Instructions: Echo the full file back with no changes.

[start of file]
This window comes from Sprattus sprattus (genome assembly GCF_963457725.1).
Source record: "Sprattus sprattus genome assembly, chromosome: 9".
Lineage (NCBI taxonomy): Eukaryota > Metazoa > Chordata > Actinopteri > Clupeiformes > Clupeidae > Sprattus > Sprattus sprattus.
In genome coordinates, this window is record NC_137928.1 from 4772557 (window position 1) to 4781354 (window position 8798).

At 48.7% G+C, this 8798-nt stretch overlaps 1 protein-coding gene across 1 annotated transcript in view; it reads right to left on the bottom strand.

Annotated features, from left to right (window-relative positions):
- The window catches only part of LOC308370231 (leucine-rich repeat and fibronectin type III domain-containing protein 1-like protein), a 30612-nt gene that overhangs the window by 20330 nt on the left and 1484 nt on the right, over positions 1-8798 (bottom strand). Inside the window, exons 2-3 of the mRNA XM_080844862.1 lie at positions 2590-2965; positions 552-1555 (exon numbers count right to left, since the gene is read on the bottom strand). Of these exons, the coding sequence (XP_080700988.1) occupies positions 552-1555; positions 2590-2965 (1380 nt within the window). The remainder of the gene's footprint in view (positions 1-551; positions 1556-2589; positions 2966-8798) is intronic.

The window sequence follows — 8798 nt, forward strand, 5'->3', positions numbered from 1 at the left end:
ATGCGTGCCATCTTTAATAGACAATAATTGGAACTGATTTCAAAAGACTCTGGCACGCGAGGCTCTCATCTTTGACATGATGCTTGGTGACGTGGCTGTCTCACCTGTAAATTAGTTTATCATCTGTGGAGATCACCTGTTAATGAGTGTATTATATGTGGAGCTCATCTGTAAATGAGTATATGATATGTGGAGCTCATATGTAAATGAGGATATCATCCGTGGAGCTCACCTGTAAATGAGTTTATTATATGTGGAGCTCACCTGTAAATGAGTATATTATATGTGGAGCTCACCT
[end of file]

This window comes from Sprattus sprattus (genome assembly GCF_963457725.1).
Source record: "Sprattus sprattus genome assembly, chromosome: 9".
Lineage (NCBI taxonomy): Eukaryota > Metazoa > Chordata > Actinopteri > Clupeiformes > Clupeidae > Sprattus > Sprattus sprattus.
In genome coordinates, this window is record NC_137928.1 from 4772557 (window position 1) to 4781354 (window position 8798).

At 48.7% G+C, this 8798-nt stretch overlaps 1 protein-coding gene across 1 annotated transcript in view; it reads right to left on the bottom strand.

Annotated features, from left to right (window-relative positions):
- The window catches only part of LOC308370231 (leucine-rich repeat and fibronectin type III domain-containing protein 1-like protein), a 30612-nt gene that overhangs the window by 20330 nt on the left and 1484 nt on the right, over positions 1-8798 (bottom strand). Inside the window, exons 2-3 of the mRNA XM_080844862.1 lie at positions 2590-2965; positions 552-1555 (exon numbers count right to left, since the gene is read on the bottom strand). Of these exons, the coding sequence (XP_080700988.1) occupies positions 552-1555; positions 2590-2965 (1380 nt within the window). The remainder of the gene's footprint in view (positions 1-551; positions 1556-2589; positions 2966-8798) is intronic.

The window sequence follows — 8798 nt, forward strand, 5'->3', positions numbered from 1 at the left end:
ATGCGTGCCATCTTTAATAGACAATAATTGGAACTGATTTCAAAAGACTCTGGCACGCGAGGCTCTCATCTTTGACATGATGCTTGGTGACGTGGCTGTCTCACCTGTAAATTAGTTTATCATCTGTGGAGATCACCTGTTAATGAGTGTATTATATGTGGAGCTCATCTGTAAATGAGTATATGATATGTGGAGCTCATATGTAAATGAGGATATCATCCGTGGAGCTCACCTGTAAATGAGTTTATTATATGTGGAGCTCACCTGTAAATGAGTATATTATATGTGGAGCTCACCT